That's why they decided to add glucagon to their artificial pancreas to give it an added level of protection, said Russell.
In the current version of the device, the researchers tracked blood glucose via a special sensor placed into a vein. Future versions of the device will use currently available continuous blood glucose monitors (CGMs), but for this trial the researchers wanted an extremely accurate way to measure blood sugar levels so that the only variable was the mathematical formulation used to program the delivery of insulin and glucagon.
Eleven people with type 1 diabetes were included in the initial tests, and were studied in 27-hour experiments. During that time, they were hooked up to the artificial pancreas and given carbohydrate-rich meals (carbohydrates are transformed into glucose in the body).
The device responded to the rise in blood sugar levels by administering insulin. In six people, the device achieved an average blood glucose level of 140 milligrams per deciliter (mg/dl), which is well within the American Diabetes Association guidelines for care. However, five people absorbed the insulin much slower than expected, and ended up with low blood sugar levels serious enough to require intervention with additional food.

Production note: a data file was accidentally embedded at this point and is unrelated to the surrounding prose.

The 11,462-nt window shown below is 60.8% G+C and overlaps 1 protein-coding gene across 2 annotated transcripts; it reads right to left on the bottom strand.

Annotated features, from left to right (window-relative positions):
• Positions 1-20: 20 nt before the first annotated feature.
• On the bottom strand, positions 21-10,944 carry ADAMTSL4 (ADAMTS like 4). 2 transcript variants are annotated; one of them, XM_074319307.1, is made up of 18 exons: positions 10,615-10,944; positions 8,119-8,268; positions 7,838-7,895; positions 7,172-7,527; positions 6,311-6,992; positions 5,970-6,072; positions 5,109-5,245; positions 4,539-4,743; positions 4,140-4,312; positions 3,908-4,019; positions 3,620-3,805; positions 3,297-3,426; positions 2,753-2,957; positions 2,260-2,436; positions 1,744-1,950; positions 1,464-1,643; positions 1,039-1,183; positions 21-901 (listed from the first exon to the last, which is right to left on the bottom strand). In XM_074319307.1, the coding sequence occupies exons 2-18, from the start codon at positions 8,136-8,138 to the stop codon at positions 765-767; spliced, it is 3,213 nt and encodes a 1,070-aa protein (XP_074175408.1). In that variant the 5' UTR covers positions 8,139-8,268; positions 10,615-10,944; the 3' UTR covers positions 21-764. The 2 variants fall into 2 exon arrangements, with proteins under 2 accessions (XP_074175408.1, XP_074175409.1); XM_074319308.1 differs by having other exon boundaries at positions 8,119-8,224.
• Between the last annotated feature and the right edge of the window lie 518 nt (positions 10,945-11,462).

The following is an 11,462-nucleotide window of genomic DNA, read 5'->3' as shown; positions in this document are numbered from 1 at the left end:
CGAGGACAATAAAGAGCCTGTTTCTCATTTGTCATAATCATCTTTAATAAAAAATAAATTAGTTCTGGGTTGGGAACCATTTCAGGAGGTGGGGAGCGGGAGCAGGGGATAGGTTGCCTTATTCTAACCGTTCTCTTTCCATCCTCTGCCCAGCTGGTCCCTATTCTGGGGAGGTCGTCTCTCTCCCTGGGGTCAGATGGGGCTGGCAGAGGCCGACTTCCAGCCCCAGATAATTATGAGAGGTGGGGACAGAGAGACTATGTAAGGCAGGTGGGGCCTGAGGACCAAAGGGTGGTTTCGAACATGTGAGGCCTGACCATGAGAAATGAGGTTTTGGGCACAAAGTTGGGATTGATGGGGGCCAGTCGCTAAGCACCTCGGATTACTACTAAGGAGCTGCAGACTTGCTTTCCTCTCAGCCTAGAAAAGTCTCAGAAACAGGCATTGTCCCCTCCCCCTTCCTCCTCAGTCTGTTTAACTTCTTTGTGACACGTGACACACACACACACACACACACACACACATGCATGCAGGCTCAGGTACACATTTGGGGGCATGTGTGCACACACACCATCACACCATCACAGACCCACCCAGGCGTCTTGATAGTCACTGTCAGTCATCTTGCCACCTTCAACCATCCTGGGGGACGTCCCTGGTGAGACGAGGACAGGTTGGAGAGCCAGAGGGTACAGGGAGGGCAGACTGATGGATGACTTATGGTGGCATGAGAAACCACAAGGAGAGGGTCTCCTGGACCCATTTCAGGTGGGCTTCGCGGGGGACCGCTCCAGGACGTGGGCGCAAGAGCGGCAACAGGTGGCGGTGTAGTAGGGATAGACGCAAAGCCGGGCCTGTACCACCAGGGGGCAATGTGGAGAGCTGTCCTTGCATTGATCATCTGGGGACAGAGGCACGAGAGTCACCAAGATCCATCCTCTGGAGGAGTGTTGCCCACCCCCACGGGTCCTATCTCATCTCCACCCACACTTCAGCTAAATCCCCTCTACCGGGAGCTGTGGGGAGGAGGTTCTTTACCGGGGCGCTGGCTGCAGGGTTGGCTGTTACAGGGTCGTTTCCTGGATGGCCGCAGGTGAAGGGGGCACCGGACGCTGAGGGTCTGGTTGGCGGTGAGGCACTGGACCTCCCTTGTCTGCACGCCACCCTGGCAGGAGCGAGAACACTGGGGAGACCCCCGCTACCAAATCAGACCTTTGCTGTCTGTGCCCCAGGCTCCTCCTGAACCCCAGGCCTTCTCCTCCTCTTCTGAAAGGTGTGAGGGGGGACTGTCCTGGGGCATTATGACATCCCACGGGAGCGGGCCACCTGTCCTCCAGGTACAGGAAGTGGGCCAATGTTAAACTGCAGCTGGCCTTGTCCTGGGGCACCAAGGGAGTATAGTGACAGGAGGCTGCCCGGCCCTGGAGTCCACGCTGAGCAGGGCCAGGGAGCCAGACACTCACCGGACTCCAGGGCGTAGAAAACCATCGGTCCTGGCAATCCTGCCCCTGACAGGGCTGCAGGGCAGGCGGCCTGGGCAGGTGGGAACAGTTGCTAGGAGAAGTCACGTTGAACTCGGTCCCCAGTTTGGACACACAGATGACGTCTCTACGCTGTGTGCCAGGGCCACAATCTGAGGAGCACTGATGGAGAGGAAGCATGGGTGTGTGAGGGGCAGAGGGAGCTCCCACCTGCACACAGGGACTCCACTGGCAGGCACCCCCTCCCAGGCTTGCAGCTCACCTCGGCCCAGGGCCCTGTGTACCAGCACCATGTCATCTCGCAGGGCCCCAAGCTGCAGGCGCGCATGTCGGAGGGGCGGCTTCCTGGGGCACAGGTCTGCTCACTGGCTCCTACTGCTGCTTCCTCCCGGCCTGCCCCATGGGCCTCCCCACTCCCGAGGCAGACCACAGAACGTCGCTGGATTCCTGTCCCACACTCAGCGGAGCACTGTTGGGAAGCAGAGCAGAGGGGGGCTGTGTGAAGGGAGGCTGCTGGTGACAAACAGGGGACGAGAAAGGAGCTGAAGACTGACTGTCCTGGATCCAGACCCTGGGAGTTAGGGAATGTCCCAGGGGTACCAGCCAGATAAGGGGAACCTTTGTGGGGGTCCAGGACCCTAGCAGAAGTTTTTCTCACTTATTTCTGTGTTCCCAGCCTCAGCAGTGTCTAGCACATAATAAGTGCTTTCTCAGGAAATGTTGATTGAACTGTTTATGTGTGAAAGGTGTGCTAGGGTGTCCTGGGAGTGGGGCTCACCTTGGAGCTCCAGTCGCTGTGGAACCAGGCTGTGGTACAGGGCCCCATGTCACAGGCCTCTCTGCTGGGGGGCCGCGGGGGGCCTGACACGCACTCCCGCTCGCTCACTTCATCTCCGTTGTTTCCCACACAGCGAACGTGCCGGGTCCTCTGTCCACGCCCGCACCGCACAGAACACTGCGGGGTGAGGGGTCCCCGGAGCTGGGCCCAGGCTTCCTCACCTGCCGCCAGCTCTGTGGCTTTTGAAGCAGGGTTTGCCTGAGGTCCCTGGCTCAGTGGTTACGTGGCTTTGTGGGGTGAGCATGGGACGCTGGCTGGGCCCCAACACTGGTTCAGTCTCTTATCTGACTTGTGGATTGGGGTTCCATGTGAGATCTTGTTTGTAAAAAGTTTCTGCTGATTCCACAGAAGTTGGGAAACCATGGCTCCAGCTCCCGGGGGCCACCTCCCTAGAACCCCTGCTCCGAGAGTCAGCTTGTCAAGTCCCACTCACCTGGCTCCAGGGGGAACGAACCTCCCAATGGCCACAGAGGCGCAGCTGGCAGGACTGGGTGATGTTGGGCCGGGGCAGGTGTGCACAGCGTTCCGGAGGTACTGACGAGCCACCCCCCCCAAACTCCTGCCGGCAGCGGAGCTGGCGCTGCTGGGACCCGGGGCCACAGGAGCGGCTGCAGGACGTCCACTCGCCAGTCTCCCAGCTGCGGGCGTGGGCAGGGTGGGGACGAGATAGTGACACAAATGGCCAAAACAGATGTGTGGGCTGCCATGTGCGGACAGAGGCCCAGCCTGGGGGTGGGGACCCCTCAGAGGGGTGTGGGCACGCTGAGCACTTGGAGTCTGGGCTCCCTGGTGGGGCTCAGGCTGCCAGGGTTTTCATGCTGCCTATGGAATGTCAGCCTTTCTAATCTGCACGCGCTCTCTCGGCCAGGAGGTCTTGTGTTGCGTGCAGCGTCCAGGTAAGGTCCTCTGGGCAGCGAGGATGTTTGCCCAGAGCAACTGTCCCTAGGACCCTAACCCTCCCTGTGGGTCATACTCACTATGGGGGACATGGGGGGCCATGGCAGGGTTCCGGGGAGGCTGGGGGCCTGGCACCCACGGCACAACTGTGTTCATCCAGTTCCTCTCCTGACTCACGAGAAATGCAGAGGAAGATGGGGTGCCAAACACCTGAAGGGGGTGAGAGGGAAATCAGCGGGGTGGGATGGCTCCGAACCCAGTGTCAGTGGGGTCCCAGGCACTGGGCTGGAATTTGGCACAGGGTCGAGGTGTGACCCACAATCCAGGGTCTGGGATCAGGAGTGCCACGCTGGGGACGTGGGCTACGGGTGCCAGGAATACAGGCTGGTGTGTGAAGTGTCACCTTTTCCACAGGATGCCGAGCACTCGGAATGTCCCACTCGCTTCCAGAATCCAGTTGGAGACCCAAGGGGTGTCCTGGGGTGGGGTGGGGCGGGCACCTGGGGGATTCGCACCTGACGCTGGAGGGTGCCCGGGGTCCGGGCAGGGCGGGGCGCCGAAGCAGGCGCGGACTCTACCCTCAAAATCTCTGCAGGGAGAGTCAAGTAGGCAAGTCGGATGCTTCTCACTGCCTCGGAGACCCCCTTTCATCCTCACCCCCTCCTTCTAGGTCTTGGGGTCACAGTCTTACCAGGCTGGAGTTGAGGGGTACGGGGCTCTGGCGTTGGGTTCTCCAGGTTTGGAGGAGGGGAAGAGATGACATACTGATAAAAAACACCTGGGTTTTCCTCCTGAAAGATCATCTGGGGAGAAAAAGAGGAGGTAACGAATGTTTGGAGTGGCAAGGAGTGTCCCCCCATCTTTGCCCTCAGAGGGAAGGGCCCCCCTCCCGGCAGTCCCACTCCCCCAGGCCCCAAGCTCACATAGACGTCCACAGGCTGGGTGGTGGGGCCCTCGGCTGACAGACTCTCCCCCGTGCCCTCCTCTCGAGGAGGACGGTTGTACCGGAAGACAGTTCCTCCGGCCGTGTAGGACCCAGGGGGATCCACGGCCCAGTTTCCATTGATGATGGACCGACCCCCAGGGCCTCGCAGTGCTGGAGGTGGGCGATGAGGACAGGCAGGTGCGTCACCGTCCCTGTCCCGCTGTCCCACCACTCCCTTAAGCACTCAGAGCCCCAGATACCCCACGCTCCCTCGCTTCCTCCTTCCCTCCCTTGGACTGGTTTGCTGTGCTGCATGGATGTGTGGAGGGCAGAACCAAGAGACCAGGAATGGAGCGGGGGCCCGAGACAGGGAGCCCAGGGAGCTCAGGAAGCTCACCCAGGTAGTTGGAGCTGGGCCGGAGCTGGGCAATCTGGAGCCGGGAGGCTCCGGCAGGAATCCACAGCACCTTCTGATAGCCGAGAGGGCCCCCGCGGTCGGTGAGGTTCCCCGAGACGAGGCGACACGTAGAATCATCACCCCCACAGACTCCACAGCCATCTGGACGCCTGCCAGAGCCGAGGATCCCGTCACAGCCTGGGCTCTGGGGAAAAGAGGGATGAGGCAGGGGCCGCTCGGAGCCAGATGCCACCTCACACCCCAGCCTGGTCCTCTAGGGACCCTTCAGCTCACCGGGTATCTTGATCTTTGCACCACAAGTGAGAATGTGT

The researchers were surprised by the significant difference in blood sugar absorption rates, but went back and adjusted the mathematical formulation, and retested the device in a second experiment. This time, they achieved an average blood glucose level of 164 mg/dl, which is slightly higher than the ADA's goal. However, there were no instances of hypoglycemia that needed intervention.
The researchers said that people using the pump would rid themselves of the need for daily injections. Instead, they might just need to change the pump site every three days, and the glucose-monitoring site once per week. No one-site integration of hormone delivery and glucose monitoring has been developed yet, although that's the ultimate goal.